Aspartame is distributed under various trade names and was approved in the year 1981 by the Food and Drug Administration (FDA) after several tests showed that it did not cause cancer or other negative effects in laboratory animals. Questions concerning the safety of aspartame were brought back up by a report in 1996, which suggested that an increase in the number of people with brain tumors between 1975 and 1992 may be associated with the introduction and use of the artificial sweetener in America.

An analysis of then-current NCI statistics showed that the overall incidence of brain and central nervous system cancers started to rise in 1973, 8 years before aspartame was approved - continuing to rise through 1985. Increases in overall brain cancer incidence happened mainly in people over 70, a group not exposed to the highest dosages of aspartame since it was introduced. The data does not establish a clear link between the consumption of aspartame and the development of brain tumors in people.

In 2005, a laboratory study found more leukemias and lymphomas in rats fed very high doses of aspartame, equivalent to drinking 8-2,083 cans of diet soda each day. There were some inconsistencies in the findings from the study. For example, as expected, the number of cancer instances did not rise with increasing amounts of aspartame. Subsequently, NCI examined human data from the NIH-AARP Diet and Health Study of over half a million retired people. Increased consumption of beverages containing aspartame was not associated with the development of leukemia, lymphoma, or brain cancer.

Sucralose, Acesulfame potassium and Neotame Studies

Along with saccharin and aspartame, three other artificial sweeteners are permitted for food products in America. These sweeteners include:

Before approving these sweeteners, the FDA reviewed more than 100 safety studies conducted on each sweetener, including studies to assess cancer risk. These studies showed no evidence that these sweeteners cause cancer or present any other threat to a person's health.

Cyclamate Studies

Because the findings in rats suggested that cyclamate may increase the risk of bladder cancer in people, the FDA banned the use of cyclamate in 1969.

After re-examination of cyclamate's carcinogenicity and the evaluation of more information, scientists concluded that cyclamate was not a carcinogen or a 'co-carcinogen,' which is a substance that enhances the effects of a cancer-causing substance. A food additive petition was filed with the FDA for the re-approval of cyclamate; the petition is being held in 'abeyance,' which means it is not actively being considered.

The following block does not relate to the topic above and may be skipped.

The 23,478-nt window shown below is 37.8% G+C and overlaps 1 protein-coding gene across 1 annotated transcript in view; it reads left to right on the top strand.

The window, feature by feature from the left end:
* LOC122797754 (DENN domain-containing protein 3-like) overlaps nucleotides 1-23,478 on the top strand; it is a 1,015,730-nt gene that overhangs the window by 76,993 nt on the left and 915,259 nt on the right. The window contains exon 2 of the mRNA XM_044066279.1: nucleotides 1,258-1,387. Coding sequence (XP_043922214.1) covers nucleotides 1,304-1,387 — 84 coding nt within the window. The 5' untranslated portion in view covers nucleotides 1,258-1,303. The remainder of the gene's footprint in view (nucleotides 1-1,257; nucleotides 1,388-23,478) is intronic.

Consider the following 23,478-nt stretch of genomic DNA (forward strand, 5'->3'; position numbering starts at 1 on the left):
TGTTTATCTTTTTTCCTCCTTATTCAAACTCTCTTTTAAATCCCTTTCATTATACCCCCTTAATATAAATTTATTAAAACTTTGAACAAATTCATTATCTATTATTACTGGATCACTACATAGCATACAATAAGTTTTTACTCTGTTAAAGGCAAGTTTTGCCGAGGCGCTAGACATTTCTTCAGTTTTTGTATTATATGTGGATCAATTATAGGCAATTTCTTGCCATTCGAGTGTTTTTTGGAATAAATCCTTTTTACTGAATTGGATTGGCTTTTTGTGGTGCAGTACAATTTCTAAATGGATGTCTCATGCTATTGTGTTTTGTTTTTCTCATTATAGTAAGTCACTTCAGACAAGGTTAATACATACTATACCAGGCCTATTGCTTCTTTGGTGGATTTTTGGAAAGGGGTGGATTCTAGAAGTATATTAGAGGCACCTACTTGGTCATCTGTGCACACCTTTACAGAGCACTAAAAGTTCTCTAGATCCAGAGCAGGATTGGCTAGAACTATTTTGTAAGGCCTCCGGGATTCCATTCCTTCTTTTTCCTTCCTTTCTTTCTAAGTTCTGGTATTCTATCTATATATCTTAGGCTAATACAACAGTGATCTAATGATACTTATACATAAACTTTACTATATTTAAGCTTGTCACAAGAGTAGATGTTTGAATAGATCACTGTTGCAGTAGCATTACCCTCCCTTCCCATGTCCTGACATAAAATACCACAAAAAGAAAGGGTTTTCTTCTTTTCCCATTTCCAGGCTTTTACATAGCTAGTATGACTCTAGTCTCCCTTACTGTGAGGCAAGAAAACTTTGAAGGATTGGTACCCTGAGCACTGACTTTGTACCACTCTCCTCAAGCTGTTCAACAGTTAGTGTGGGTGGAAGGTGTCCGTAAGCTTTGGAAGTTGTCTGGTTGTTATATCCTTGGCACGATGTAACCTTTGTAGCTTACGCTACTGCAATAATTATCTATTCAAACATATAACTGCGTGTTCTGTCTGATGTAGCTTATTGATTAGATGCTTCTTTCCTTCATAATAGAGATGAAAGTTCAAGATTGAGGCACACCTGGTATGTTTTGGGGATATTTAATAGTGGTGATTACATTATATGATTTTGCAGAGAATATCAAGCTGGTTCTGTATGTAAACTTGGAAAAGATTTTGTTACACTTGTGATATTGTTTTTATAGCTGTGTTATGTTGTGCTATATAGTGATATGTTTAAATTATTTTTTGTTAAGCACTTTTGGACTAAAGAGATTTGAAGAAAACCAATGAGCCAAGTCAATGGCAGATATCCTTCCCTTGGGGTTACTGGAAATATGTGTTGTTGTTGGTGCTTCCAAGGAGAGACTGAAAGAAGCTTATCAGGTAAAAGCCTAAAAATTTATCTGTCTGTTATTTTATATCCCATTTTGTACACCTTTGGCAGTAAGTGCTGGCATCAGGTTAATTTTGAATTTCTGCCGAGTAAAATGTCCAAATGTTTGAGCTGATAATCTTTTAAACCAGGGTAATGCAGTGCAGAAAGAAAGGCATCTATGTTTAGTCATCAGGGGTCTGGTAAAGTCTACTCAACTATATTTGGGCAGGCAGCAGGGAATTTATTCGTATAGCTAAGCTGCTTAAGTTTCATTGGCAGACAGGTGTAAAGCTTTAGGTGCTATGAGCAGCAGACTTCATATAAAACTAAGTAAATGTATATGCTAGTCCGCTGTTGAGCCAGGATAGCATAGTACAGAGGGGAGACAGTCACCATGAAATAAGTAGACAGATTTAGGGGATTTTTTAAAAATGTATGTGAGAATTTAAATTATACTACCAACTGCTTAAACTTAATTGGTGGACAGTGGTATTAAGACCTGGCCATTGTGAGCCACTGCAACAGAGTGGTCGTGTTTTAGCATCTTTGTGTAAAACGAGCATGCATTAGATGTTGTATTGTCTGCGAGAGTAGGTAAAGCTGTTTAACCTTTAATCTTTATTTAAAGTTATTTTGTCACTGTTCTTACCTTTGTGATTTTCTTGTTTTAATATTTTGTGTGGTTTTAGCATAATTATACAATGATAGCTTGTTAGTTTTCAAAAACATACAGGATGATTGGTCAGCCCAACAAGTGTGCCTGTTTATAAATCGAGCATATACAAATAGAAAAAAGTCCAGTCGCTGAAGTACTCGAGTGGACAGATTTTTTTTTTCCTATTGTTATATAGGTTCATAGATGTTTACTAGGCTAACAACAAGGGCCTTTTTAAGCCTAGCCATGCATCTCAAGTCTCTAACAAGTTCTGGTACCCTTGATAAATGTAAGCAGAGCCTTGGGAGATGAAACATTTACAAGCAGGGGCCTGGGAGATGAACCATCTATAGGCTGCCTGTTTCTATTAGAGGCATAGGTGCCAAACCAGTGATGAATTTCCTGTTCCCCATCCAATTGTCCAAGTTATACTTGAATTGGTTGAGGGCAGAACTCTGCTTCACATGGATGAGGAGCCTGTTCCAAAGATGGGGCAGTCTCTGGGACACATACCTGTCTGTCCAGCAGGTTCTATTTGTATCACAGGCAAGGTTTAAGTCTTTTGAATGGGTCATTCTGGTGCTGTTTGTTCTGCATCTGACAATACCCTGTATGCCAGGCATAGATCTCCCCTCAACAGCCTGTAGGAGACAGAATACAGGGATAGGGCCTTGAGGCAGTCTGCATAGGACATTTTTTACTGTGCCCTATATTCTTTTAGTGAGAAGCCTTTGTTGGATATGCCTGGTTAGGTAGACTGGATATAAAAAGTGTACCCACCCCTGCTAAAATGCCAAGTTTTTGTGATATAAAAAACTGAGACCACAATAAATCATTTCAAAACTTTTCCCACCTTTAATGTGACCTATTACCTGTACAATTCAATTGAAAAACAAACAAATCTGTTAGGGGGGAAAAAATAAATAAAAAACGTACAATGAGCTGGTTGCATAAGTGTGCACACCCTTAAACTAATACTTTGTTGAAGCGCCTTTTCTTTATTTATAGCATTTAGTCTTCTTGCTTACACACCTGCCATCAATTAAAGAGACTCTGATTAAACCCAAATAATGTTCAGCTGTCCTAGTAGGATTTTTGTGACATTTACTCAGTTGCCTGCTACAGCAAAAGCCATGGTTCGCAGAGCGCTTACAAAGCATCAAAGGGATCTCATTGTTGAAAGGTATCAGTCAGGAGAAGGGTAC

Chemical Instead of Natural Sweeteners

One question that comes to mind where artificial sweeteners are concerned is their chemical makeup. Which is better from a health perspective; natural sweeteners or artificial ones? For many people, the answer is simple, 'If nature did not make it, it is not worth eating or drinking.' For others, the answer is not as simple.

Another question that may arise involves the source of funding for many of the studies performed about artificial sweeteners and cancer. Where did the money to pay for these studies come from, corporations? A great amount of money was involved in these studies, and it came from somewhere. The fact that someone or some corporation with a great interest in finding these sweeteners on the public market also crosses the mind.

While the Food and Drug Administration's (FDA's) name was once good enough to justify a product's worthiness on the open market, today, the name holds perhaps less meaning for some. The question of whether everyone in America accepts FDA approval of a product as a kind of 'gold standard' anymore also arises.

Living in an America where questions arise such as these is perhaps enough reason for some people in America to continue to question the safety of artificial sweeteners. For others in this nation, regular sugar is enough of a reason to avoid sugary drinks and foods.

The research continues, and while it does, individuals must decide on sweeteners on their own as best they are able.

Resources That Provide Relevant Information

Author Credentials:

Thomas C. Weiss is a researcher and editor for Disabled World. Thomas attended college and university courses earning a Masters, Bachelors and two Associate degrees, as well as pursing Disability Studies. As a Nursing Assistant Thomas has assisted people from a variety of racial, religious, gender, class, and age groups by providing care for people with all forms of disabilities from Multiple Sclerosis to Parkinson's; para and quadriplegia to Spina Bifida. Explore Thomas' complete biography for comprehensive insights into his background, expertise, and accomplishments.

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Cite This Page (APA): Weiss, T. C. (2014, October 15). Are Artificial Sweeteners Safe. Disabled World. Retrieved April 16, 2024 from www.disabled-world.com/fitness/nutrition/sweeteners.php